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BMW focuses on sustainability in Munich

Circular economy and sustainable urban mobility headline BMW’s 2021 IAA presence

13 Sep 2021

BMW has announced a renewal in the focussing of its efforts toward a circular economy and sustainable urban mobility at this year’s IAA Mobility show in Munich, embodied by its i Vision Circular concept, a four-metre-long urban electric vehicle that aims to reduce lifetime CO2 emissions through the circular economy.


The i Vision Circular utilises 100 per cent recycled materials in its production, which includes a recycled solid-state gel battery module, a steering wheel 3D-printed from sawdust, and body panels pressed from recycled aluminium or steel.


BMW says development of the concept focused on how best to reduce CO2-intensive processes and which ones optimised closed material cycles.


“We have included circularity in our concept right from the start when designing the BMW i Vision Circular, said BMW head of group design Adrian van Hooydonk.


“That’s why this visionary vehicle is full on innovative ideas that combine sustainability with new and inspiring aesthetics – we call this approach Circular Design.”


Alongside BMW’s core iX and i4 electric production models and five concepts including the i Vision Circular, the company’s overt push towards reduced CO2 production targets and the use of recycle materials demonstrated a clear uptick in the German brand’s battle against its contribution to climate change.


To achieve its goals, BMW is strengthening self-identified targets to significantly reduce CO2 emissions while also identifying a clear course that supports the broadly accepted 1.5-degree Celsius target for the limitation of global warming.


BMW says that by 2030, it will halve the CO2 emissions per kilometre driven of its vehicles compared to 2019 levels and target at least a 40 per cent reduction in CO2 emissions during each vehicle’s lifecycle.


Over the coming decade, BMW plans to place more than 10 million all-electric vehicles on the world’s roads and that the majority of these will include up to a 50 per cent use of what it calls “secondary”, or recycled materials.


BMW says the shift in focus will come to be known as its Neue Klasse (new class) of all-electric vehicles and require a doubling of the expected delivery volume for battery cells – at a cost of €22.36 billion ($A35.86b) – before 2030.


“How companies are dealing with CO2 emissions has become a major factor when it comes to judging corporate action. The decisive factor in the fight against global warming is how strongly we can improve the carbon footprint of vehicles over their entire lifespan,” explained the BMW chair Oliver Zipse.


“This is why we are setting ourselves transparent and ambitions goals for the substantial reduction of CO2 emissions; these are validated by the Science Based Targets Initiative and will deliver an effective and measurable contribution.


“With the Neue Klasse, we are significantly sharpening our commitment and also committing ourselves to a clear course for achieving the 1.5-degree target.”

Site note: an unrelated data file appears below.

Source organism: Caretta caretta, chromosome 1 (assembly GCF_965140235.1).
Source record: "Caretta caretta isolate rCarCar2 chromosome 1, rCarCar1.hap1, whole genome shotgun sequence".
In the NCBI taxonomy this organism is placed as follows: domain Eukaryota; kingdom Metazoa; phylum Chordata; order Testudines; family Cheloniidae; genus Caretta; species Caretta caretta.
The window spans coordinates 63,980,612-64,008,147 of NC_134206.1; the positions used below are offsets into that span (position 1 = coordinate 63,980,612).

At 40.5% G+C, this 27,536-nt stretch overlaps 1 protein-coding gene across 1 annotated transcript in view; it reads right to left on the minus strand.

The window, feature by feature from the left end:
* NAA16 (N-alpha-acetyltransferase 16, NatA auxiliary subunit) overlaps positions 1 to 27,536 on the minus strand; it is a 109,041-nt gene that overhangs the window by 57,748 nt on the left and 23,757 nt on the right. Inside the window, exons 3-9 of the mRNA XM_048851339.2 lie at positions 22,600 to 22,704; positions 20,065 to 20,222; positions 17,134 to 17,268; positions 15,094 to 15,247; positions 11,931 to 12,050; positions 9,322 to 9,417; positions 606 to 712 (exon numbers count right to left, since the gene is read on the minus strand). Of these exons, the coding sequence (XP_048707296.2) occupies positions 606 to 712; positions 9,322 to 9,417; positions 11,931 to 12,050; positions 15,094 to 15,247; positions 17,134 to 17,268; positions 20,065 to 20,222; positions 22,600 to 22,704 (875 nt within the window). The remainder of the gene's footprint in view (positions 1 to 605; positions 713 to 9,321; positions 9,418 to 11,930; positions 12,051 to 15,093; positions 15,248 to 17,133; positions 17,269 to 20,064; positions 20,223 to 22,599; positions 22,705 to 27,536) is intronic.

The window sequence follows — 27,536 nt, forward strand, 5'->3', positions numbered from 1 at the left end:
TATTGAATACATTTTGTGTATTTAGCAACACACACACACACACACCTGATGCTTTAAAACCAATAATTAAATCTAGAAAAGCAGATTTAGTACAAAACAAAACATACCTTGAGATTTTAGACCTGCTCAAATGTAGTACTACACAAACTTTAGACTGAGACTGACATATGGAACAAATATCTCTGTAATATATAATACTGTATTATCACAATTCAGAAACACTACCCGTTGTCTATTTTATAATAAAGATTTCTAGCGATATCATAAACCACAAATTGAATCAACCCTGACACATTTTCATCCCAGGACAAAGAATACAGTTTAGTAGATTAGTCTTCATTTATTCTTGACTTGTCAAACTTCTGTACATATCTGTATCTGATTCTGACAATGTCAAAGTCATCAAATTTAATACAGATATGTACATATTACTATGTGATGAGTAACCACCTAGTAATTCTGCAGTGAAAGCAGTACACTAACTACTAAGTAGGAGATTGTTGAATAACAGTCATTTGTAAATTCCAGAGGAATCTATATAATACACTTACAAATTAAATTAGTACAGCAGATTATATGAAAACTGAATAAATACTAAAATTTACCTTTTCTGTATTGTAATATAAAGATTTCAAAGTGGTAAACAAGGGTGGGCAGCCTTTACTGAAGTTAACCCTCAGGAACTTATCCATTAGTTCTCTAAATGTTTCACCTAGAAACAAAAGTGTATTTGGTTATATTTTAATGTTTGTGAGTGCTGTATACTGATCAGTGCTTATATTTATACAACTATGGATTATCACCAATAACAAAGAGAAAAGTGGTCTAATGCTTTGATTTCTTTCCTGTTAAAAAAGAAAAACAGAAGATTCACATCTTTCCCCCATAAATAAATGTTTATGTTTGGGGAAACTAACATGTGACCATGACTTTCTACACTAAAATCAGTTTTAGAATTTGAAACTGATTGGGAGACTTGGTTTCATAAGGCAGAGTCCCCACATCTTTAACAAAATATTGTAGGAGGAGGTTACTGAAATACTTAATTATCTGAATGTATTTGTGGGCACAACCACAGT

The group says that by 2030 at least half of its global group sales will comprise all-electric vehicles, with the MINI brand offering all-electric vehicles exclusively from 2030.


BMW says its iX and i4 production models are two “core models of its electric offensive” and were introduced to the general public for the first time at Munich.


As well as the two electric production models shown, BMW renewed discussions around the timing of its all-electric 5 Series and X1, both of which are expected to debut before the middle of the decade.


An electrified 7 Series and “the successor to” the MINI Countryman will follow soon after as part of the brand’s push to have at least one electric model on the road in 90 per cent of its current market segments by 2023.


The BMW Group also used the IAA stand in Munich to showcase several urban-focussed electric concepts in addition to the i Vision Circular.


BMW Motorrad debuted the CE 04 scooter, a model it says will “ensure sustainable driving pleasure on two wheels”. The all-electric model debuts both BMW Motorrad’s future-oriented design and several innovative connectivity solutions.


The CE 04 was joined by the CE 02, a classic motorcycle-scooter hybrid that aims to offer electric mobility to teenagers living in urban areas.


An e-bike, dubbed BMW i Vision AMBY and offering a three-stage electric drive system, was also on display in Munich. The model offers speed up to 60km/h, which may be geofenced by the use of a mobile phone-based app.


BMW says the model “combines the benefits of a motorcycle with those of a bicycle” and uses controls like those used on a motorcycle or scooter with footrests in place of pedals.


Finally, the MINI Vision Urbanaut is a full electric model that BMW says encapsulates the MINI brand’s typical characteristics.


The model’s clever use of space is a response to the needs of future cities and lifestyles, says BMW, the interior of the Urbanaut featuring recycled and natural materials with a clear absence of leather and chrome.


BMW says the model underlines the sustainability of its visionary concept, and that it may even provide a first glimpse at the styling and design cues that will adorn the marque’s future all-electric range.

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